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Roadyy 04-15-2013 08:30 AM

School me on the different hay
 
I realize I am ignorant to the facts about hay and think it high time to get some education from those who know.

I have been getting Premium Coastal hay for my horses and understand it to be very good quality for them. However, I see so many threads about other types of hay and have seen some of them offered locally.

Can someone explain to me the difference between the different types of horse hay.

Example:

Coastal
Coastal Bermuda
Tifton 9 Bahia
Argentine Bahia
Bahia
Perennial Peanut
Orchard/Bahia
Timothy


Thank you so much for learning me if at all possible as I realize my ignorance and knowing the difference between ignorance and stupidity.

Muppetgirl 04-15-2013 09:07 AM

I'm subbing......moving from NZ to Canada I've had to re-learn a lot of stuff just because of a difference in names!

deserthorsewoman 04-15-2013 09:58 AM

I moved here from Europe. There they're just starting with "industrial" hay production, like hay as a single species crop. They do have higher protein yield grasses for milk production, but usually horse hay is considered multi- species natural, minimally fertilized forage.
Now if you think about horses being highly selective grazers, offering only one species of grass gets boring. Not only that, also lack of certain nutrients on one end, and over-providing others comes with it.
IMO, getting as many different kinds as possible and mixing it together is the way to go. I've been doing that, mixing timothy/ orchard, oathay and alfalfa.
I've found through observation, that my horses nibble a bit alfalfa, then off they go to the oathay, then it's more alfalfa, then it's o/t time, all day long.

So, if you have the possibility to mix and match, by all means, go for it.
If you are worrying about metabolic problems, the majority of the ration should be warm season grasses, like the Bermuda's, since they are generally lower in NSC's.
Never fed peanut hay, but it's a legume, so it's most likely higher in energy and protein.

Sorry to not be of more help:-)

Roadyy 04-15-2013 10:04 AM

I understand the variety idea and must confess that I get Coastal/Orchard from one person and the Premium Coastal from the local lumber/feed store. They have one of each in the pastures as we speak, that is if they haven't finished them off.

I have another thread talking about gaining access to more pasture acreage that adjoins the back of my pasture and will allow them more grazing. I'm sure once they get turned out on that then the hay consumption will go down as well. Just trying to stay on top of their needs before it becomes an issue.

deserthorsewoman 04-15-2013 10:13 AM

Oh yeah, definitely. Just keep watching. Sometimes pasture seems nice and green to us but is totally unpalatable to them. Or pasture grass is very lush and they would appreciate some dry fiber to help deal with it. They will tell you:-)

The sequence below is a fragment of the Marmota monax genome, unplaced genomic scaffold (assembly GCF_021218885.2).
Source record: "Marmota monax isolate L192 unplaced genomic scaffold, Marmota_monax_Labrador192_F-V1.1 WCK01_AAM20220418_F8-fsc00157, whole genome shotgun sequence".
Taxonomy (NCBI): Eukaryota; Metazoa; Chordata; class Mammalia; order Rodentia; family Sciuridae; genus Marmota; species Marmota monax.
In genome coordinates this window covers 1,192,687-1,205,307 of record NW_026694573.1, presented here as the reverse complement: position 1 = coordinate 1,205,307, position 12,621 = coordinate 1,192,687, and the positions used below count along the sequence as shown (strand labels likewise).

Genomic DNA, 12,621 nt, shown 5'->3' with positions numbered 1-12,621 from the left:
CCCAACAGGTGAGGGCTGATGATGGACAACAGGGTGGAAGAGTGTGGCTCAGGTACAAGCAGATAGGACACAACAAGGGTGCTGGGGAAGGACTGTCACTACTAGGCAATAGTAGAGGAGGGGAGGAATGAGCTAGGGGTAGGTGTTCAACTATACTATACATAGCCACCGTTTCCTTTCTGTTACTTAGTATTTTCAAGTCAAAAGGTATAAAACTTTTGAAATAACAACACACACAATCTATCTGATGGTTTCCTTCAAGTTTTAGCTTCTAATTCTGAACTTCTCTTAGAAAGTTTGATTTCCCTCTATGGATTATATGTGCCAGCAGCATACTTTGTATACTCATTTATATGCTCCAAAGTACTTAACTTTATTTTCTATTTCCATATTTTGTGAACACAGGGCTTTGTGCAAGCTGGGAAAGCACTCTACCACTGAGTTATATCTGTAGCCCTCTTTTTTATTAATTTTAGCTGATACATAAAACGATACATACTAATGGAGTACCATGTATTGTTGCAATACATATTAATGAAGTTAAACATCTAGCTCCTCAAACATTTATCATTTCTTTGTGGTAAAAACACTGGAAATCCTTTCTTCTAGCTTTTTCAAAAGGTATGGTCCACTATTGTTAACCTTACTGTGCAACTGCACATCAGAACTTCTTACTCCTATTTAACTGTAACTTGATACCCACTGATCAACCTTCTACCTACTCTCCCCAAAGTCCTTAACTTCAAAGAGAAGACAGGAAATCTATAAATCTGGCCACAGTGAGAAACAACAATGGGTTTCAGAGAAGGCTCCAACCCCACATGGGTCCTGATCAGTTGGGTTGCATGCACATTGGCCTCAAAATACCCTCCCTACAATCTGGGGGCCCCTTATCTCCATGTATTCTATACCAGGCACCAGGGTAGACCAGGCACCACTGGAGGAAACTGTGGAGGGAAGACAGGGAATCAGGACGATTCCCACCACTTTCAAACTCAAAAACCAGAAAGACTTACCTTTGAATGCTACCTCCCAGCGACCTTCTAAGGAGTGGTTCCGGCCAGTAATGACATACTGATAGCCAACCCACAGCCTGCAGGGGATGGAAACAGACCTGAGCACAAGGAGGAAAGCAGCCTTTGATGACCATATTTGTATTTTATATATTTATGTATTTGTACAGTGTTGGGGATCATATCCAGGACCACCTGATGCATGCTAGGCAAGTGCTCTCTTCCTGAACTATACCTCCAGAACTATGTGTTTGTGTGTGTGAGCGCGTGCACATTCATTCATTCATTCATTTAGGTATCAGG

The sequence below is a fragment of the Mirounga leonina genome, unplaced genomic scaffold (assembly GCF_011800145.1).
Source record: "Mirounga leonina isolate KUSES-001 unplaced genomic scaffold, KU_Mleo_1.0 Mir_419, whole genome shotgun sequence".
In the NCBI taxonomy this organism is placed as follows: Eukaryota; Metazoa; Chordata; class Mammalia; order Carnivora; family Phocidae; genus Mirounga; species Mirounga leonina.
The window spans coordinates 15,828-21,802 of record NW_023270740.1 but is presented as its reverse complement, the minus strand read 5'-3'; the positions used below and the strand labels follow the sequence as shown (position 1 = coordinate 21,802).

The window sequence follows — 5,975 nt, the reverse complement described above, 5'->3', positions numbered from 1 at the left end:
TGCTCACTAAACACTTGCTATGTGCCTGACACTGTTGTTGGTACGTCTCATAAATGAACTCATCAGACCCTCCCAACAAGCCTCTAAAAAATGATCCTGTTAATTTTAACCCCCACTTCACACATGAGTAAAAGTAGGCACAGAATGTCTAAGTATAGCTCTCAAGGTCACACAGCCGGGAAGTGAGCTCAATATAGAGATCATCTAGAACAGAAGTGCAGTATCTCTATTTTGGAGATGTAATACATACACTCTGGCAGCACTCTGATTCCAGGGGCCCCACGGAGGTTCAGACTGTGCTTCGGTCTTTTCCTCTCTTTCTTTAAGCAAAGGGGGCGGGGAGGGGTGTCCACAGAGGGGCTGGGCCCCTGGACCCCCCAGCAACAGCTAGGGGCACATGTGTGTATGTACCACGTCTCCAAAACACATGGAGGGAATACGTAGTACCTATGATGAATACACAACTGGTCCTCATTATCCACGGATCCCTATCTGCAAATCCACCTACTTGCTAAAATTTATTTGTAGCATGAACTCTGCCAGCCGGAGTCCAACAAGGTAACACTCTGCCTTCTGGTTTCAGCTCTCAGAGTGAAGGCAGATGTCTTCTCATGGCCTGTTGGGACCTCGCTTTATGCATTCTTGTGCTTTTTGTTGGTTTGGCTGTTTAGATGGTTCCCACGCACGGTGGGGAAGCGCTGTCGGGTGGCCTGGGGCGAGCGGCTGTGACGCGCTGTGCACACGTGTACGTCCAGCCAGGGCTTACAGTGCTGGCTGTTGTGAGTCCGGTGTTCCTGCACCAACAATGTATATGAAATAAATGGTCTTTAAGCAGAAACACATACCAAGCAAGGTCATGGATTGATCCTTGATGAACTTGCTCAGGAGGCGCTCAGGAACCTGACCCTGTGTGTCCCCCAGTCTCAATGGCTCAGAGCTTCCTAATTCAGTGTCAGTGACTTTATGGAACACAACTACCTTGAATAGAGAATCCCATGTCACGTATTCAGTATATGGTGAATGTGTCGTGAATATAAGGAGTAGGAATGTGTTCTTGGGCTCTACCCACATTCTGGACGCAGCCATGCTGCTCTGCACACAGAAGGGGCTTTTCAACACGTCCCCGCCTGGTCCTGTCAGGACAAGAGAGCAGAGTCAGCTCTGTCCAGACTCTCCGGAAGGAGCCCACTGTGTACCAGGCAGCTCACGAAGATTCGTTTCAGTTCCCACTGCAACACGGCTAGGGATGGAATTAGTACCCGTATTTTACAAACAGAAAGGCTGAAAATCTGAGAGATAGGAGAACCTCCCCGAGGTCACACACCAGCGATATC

Roadyy 04-15-2013 11:02 AM

Thank you DHW. I will update as it goes and hope it helps someone else along the way.

Left Hand Percherons 04-15-2013 11:21 AM

Quote:

Originally Posted by Roadyy (Post 2235777)

Coastal
Coastal Bermuda
Tifton 9 Bahia
Argentine Bahia
Bahia
Perennial Peanut
Orchard/Bahia
Timothy

This list is hays that are for the most part typical southern US hays. There is some overlap of the names. Lets start by tossing out the timothy and orchard. The rest are warm season grasses. These are grasses that grow very well between FL and TX. They are heavily fertilized and the yields are exceptional. Starting with the Bermuda hays. Coastal is simply a variety of bermuda hay. Titfton 85 and 44 fall into this same category. Nutritionally, they all fall into similar values depending upon how they are managed. There are differences in yummy values.

Bahia is another warm season grass. Great yield. Tift 9, Argentine and Pensacola are simply varieties. When cured it turns a drab brown which is a turn off for some horse owners. Still has the nutrition just not the eye appeal.

Perennial Peanut hay is a legume hay. Can't grow and cure alfalfa in the deep south so this is their answer for that. Higher protein than grass and nutritionally very similar to alfalfa. Lespedeza is also in that category.

The other 2, orchard and timothy are cool season grasses that aren't going to grow well in FL so more than likely, they are being trucked in from KY or farther N. You are paying more for the trucking than you are for the hay. They are going to be tasty because they are higher in sugars than warm season grasses.

Horse owners can be very fooli$$h when it comes to buying and feeding hay. We like what we are used to. If you are used to only feeding timothy, than no matter where you live, you search out timothy. The hays that are local should never be overlooked.

Eolith 04-15-2013 11:45 AM

Isn't fescue another warm season grass? How does it stack up? I've heard that it's not a good idea for broodmares to have fescue... but what about pleasure horses?

nvr2many 04-15-2013 12:02 PM

Subbing.......... great info so far!

PaintHorseMares 04-15-2013 01:07 PM

Quote:

Originally Posted by Eolith (Post 2237265)
Isn't fescue another warm season grass? How does it stack up? I've heard that it's not a good idea for broodmares to have fescue... but what about pleasure horses?

Fescue is also a very good hay. It's common in parts of the south because it very hardy and more drought resistent than some of the others. It contains a fungus that can interfere with the hormones in pregnant mares, so you do not want to feed fescue the last 60-90 days before foaling. We feed our non-pregnant mares only fescue and pregnant mares orchard.
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